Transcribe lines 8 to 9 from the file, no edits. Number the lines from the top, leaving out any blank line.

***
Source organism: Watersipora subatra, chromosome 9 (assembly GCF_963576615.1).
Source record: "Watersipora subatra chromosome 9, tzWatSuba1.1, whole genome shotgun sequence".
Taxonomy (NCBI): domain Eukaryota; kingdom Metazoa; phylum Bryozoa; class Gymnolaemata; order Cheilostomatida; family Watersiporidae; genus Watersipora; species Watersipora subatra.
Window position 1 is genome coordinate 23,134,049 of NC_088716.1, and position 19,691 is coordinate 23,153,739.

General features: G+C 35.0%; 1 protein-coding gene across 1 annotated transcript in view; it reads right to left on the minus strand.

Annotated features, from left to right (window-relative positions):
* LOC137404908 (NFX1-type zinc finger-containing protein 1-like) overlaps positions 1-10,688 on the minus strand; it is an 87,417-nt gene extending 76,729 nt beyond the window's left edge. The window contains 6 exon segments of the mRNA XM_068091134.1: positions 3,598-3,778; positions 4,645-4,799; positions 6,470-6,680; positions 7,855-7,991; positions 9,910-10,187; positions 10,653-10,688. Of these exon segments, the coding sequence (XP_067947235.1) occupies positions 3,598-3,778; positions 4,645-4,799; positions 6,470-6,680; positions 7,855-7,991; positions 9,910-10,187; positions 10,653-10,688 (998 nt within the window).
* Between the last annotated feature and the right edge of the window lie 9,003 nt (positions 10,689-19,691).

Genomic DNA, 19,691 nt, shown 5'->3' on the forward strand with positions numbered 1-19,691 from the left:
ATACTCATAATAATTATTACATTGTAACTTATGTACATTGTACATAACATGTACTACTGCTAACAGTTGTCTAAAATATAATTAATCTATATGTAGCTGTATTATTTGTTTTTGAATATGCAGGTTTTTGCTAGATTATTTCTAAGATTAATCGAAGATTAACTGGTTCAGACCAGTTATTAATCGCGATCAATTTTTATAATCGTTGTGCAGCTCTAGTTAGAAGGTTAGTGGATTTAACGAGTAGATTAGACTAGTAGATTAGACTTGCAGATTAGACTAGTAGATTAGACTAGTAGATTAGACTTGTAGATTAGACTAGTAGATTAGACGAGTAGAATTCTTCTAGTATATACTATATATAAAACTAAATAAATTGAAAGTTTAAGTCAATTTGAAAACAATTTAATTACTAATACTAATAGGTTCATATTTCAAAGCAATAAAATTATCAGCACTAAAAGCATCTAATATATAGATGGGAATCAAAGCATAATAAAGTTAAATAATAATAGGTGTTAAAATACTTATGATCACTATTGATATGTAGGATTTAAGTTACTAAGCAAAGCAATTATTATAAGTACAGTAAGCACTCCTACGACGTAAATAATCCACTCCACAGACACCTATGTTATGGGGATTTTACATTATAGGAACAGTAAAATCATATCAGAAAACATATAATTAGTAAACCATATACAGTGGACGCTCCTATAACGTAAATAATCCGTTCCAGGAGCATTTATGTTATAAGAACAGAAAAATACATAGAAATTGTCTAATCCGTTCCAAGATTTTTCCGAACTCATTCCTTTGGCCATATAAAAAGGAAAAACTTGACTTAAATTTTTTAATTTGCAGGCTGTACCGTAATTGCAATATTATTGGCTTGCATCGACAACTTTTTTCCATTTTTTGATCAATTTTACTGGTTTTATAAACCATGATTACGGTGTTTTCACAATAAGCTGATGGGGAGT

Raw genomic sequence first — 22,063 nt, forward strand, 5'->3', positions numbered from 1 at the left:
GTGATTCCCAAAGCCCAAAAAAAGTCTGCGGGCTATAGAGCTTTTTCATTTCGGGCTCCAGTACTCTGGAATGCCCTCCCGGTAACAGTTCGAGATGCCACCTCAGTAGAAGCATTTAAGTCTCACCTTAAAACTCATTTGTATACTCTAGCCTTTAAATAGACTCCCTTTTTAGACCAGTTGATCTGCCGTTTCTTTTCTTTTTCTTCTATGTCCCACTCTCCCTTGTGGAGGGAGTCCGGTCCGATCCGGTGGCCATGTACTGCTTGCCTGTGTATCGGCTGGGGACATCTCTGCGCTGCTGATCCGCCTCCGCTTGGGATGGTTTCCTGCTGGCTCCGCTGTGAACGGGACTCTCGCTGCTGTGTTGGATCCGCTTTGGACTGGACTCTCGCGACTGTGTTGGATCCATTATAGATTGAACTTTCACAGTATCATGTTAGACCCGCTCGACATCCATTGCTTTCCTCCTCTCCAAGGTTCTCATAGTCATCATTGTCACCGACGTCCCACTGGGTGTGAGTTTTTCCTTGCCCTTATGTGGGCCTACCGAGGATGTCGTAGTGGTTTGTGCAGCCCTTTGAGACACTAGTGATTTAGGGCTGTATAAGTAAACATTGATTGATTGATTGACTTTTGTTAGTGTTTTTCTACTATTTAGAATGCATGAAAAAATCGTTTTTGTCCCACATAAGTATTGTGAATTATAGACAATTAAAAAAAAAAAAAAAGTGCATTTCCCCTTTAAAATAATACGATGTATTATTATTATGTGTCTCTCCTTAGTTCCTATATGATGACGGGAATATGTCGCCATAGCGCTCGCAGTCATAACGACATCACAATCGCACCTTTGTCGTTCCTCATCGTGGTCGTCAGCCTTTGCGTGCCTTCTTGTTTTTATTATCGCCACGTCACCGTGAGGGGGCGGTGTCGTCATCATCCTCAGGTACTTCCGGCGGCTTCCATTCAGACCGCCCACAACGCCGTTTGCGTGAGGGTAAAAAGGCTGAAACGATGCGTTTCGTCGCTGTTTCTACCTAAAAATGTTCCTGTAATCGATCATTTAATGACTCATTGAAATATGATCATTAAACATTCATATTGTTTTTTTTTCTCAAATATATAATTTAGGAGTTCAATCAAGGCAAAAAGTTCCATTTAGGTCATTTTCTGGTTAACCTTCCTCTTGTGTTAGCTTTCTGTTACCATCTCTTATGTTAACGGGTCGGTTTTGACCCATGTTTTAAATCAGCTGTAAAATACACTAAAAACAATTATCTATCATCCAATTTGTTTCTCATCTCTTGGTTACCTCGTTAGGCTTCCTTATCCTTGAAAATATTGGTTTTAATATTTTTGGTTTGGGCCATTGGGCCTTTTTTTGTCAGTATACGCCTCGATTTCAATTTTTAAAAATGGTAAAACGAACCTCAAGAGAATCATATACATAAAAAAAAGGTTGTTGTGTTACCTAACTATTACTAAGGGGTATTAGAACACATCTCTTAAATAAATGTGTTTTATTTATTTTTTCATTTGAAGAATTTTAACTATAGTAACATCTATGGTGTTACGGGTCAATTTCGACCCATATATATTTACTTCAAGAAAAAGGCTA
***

* Between the last annotated feature and the right edge of the window lie 9,003 nt (positions 10,689-19,691).

Genomic DNA, 19,691 nt, shown 5'->3' on the forward strand with positions numbered 1-19,691 from the left: